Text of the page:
TEHRAN (FNA)- Hungary refused a British request from an EU Foreign Ministers meeting to recall their ambassadors from Iran.
Hungarian Foreign Minister Foreign Minister Janos Martonyi said his country would not to follow Britain in recalling its ambassador from Iran, adding that such a move would cripple normal day-to-day operations at its embassy in Tehran.
Following a meeting of EU foreign ministers, Martonyi said after Iranian students occupied the British embassy in Tehran for two hours on Tuesday night, a number of EU countries have recalled their ambassadors from Tehran, but only for consultation.
That measure does not affect embassies with a large staff so seriously in terms of general operations, Martonyi added.
The foreign minister said that Hungary would closely monitor developments in Iran, but it would not recall its top envoy from Tehran.
His remarks came after thousands of angry students on Tuesday raided and occupied the British embassy in Tehran in a self-driven protest at London's hostile policies against Iran, calling for a full cut in relations between the two countries.
The Iranian legislators in an open session of the parliament on Sunday had approved the bill of a law on downgrading relations with Britain with 179 yes votes, 4 oppositions and 11 abstentions. The 4 oppositions demanded a full cut of ties with London.
As the parliament approval called for downgrading ambassadorial ties with Britain to the level of charge d'affaires, Tehran was preparing to expel the British Ambassador to Iran Dominick Chilcott. Yet it didn't mean a full cut of relations with London which was strongly demanded by the students.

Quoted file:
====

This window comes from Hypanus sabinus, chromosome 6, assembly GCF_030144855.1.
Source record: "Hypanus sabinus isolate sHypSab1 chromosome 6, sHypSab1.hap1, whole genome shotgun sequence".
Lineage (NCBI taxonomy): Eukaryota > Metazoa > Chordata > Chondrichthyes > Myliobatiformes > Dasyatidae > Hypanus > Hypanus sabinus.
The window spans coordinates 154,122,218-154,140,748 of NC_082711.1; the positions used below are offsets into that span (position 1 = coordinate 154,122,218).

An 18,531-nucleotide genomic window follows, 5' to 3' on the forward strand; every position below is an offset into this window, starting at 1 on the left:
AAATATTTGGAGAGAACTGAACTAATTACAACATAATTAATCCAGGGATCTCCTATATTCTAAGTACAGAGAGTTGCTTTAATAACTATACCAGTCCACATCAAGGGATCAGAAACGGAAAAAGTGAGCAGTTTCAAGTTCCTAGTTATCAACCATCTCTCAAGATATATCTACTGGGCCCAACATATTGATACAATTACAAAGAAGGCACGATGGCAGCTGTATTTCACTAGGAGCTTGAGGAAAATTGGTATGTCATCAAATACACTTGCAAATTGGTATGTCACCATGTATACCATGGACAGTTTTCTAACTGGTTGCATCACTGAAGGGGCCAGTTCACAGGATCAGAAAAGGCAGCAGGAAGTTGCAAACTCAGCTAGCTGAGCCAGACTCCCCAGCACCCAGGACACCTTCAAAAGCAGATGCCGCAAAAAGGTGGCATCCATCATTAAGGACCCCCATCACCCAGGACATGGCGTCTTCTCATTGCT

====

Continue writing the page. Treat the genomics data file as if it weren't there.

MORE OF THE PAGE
The developments in Tehran came a week after the US and Britain targeted Iranian financial sectors with new punitive measures, including sanctions on Iran's Central Bank and petrochemical industry.
The sanction against CBI and Iran's petrochemical industry was adopted in a unilateral move by the US, Canada and Britain outside the UN Security Council as other council members, specially Russia and China, had earlier warned against any fresh punitive measure, including sanctions, against Iran.
The British government has also embarked on delisting the anti-Iran terrorist Mojahedin-e Khalq Organization (MKO) from its list of terrorist groups.
The Iranian lawmakers initially started drafting a bill to downgrade ties with London after Britain's direct involvement in stirring post-election unrests in Iran in 2009, but they intensified and accelerated the move after former British Envoy to Tehran Simon Gass criticized the human rights situation in Iran.
"Today, International Human Rights Day is highlighting the cases of those people around the world who stand up for the rights of others - the lawyers, journalists and NGO workers who place themselves at risk to defend their countrymen," Gass said in a memo published by the British Embassy in Tehran on December 9.
"Nowhere are they under greater threat than in Iran. Since last year human rights defenders have been harassed and imprisoned," Gass added.
Following Britain's support for a group of wild demonstrators who disrespected Islamic sanctities and damaged private and public amenities and properties in Tehran on December 27, 2009, members of the parliament's National Security and Foreign Policy Commission drafted bill of a law requiring the country's Foreign Ministry to cut relations with Britain completely.
The British government's blatant stance and repeated remarks in support of the last year unrests inside Iran and London's espionage operations and financial and media support for the opposition groups are among the reasons mentioned in the bill for cutting ties with Britain.
Iran has repeatedly accused the West of stoking post-election unrests, singling out Britain and the US for meddling. Tehran expelled two British diplomats and arrested a number of local staffs of the British embassy in Tehran after documents and evidence substantiated London's interfering role in stirring post-election riots in Iran.